Are We There Yet?
Are we there yet? I am sure many of you remember this childhood question posed to your father or mother. Remember? You were tired walking with them hanging on to their hand, or bag or purse and wondering how long this walk is going to take before you reach home-sweet-home.
Later, while studying at the university, I saw a very thoughtful cartoon in ‘Punch’ magazine. The cartoon showed a vast desert scorching sun and a couple of Mongolian nomads walking along with camels loaded with “nomadic essentials”. A small child on camel, asks his walking mother, “Are we there yet?” and his mother replies, “No, my child, we are all nomads!” That cartoon made a great impact on my mind at that time.
‘Bhagvatgeeta”, an epic written in Sanskrit some 5,000 years ago considered to be an anchor of Hindu philosophy states that : ‘keep working without expecting the fruits of your work’ . Its similarity with nomadic philosophy i.e. ‘keep walking, do not expect to reach your destination!’ is evident. We all talk about much publicized phenomenon of globalization, but the philosophies were globalised even at that time, I thought.
On 17 October 2007, exactly one month after the 20th Anniversary celebration of the Montreal Protocol, I read an update from the World Meteorological Organization (WMO). It says, “The 2007 Antarctic Ozone hole is relatively small both in terms of the ozone hole area and in the amount of destroyed ozone. For the last 10 years, only during 2002 and 2004 the ozone holes were smaller than the 2007 ozone hole.” A ‘feel-good’ sense prevails my thoughts, till I read the next sentence of the bulletin, “It should be pointed out that this is not a sign of ozone recovery.” Well, I ask Mother Earth, “Are we NOT there yet?”
Interestingly the reason given by WMO for such an observation is related to global warming! It says that the chlorine loading (represented by the ozone depleting gases) in the stratosphere is depleting 1% per year since the year 2000 due to measures under the Montreal Protocol. But there is enough chlorine there for ozone holes to appear for another 10 – 20 years.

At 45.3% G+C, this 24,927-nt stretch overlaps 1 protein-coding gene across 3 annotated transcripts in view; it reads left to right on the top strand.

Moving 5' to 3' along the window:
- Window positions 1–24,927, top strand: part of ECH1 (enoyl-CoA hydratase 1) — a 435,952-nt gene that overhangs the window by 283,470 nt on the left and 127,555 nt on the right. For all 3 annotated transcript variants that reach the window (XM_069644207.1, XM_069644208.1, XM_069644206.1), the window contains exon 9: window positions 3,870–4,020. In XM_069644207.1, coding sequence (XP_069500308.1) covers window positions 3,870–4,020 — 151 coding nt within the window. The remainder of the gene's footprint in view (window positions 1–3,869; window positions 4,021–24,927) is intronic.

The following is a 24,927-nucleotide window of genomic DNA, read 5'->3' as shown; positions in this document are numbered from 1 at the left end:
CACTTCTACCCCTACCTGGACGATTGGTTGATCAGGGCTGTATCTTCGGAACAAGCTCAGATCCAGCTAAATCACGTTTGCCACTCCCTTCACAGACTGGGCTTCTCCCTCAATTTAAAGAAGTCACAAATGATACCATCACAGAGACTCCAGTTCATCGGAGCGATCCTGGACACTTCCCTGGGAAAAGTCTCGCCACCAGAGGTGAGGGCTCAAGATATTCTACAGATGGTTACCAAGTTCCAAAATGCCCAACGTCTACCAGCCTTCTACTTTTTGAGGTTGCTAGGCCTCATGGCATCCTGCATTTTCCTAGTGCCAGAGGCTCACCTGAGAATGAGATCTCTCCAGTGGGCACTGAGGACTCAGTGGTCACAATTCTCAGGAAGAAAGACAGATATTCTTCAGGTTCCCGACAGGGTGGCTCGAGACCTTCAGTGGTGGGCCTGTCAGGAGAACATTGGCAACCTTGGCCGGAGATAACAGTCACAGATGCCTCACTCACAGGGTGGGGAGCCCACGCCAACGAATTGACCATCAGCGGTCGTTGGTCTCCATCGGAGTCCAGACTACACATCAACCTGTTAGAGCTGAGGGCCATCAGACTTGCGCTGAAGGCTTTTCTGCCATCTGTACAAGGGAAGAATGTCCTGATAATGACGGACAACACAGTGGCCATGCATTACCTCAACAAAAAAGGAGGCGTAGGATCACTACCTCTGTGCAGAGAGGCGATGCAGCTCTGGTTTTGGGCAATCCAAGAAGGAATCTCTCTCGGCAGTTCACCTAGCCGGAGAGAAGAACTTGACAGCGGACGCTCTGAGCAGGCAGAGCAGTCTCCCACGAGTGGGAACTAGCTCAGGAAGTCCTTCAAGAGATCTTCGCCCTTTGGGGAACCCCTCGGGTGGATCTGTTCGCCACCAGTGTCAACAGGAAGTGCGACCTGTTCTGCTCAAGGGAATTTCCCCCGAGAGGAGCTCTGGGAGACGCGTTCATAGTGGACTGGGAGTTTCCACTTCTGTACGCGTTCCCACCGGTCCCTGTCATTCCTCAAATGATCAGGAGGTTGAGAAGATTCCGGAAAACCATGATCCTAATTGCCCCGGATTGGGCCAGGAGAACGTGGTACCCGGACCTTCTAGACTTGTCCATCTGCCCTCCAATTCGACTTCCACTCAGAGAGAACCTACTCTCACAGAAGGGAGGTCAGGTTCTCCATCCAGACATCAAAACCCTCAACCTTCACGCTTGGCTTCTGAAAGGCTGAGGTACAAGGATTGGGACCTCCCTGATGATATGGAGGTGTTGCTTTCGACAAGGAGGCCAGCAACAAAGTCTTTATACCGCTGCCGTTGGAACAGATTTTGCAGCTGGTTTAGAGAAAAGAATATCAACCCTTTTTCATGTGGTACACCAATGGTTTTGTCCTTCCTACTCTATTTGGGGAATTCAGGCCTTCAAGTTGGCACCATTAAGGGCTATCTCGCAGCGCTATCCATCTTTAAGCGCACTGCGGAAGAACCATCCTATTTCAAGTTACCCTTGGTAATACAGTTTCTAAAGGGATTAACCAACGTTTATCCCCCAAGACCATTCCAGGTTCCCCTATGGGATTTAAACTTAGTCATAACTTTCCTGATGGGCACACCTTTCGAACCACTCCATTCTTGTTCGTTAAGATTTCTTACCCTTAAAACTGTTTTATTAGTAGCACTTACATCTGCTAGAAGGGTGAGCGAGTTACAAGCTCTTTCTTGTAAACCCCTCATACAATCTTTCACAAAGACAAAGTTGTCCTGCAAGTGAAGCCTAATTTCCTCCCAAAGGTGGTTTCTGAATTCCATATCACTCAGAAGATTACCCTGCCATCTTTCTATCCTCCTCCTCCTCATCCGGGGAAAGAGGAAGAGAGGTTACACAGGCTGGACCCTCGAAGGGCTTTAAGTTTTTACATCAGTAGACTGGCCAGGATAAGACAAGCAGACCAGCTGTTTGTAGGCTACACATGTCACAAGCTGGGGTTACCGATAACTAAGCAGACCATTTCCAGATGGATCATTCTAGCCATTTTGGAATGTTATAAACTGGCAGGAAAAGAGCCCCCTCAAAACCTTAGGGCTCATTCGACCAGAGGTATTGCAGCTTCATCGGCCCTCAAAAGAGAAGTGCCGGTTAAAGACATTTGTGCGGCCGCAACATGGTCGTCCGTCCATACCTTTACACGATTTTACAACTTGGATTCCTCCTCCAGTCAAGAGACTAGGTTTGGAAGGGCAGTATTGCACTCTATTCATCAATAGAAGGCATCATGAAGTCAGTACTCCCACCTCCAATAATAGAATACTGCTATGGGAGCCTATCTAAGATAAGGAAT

Due to global warming the stratospheric temperatures will be lowered as more heat is trapped in the earth’s atmosphere. Such lowering of temperatures shall further increase the severity of the ozone depletion due to forecasts of polar stratospheric clouds. The clouds consist of microscopic ice particles which act as catalyst and provide the surface needed to accelerate the chemical reaction leading to breaking of the ozone molecule. Mr Gerhard Ertl won the 2007 Nobel Prize in Chemistry for his studies of chemical processes on solid surfaces that include the accelerated reactions due to polar stratospheric clouds. Then WHY the smaller ozone hole in 2007? Well, the WMO bulletin continues, “There will always be inter-annual variability in the meteorological conditions, so we can experience less severe ozone holes.”
I recall my mother telling me, “Ok, my child, I know you are tired. Look, see that bus coming there. We will take that bus, no more walking for you.” I indeed saw a bus coming and I thought the walk was over. Unfortunately, the bus was full; it stopped momentarily, nobody got down and it went on. I could see the bus disappearing in a cloud -not polar stratospheric-but of rural road dust. Mother looked at me and said, “Let’s go, keep walking!”
© UNEP DTIE 2007 | updated 13-nov-07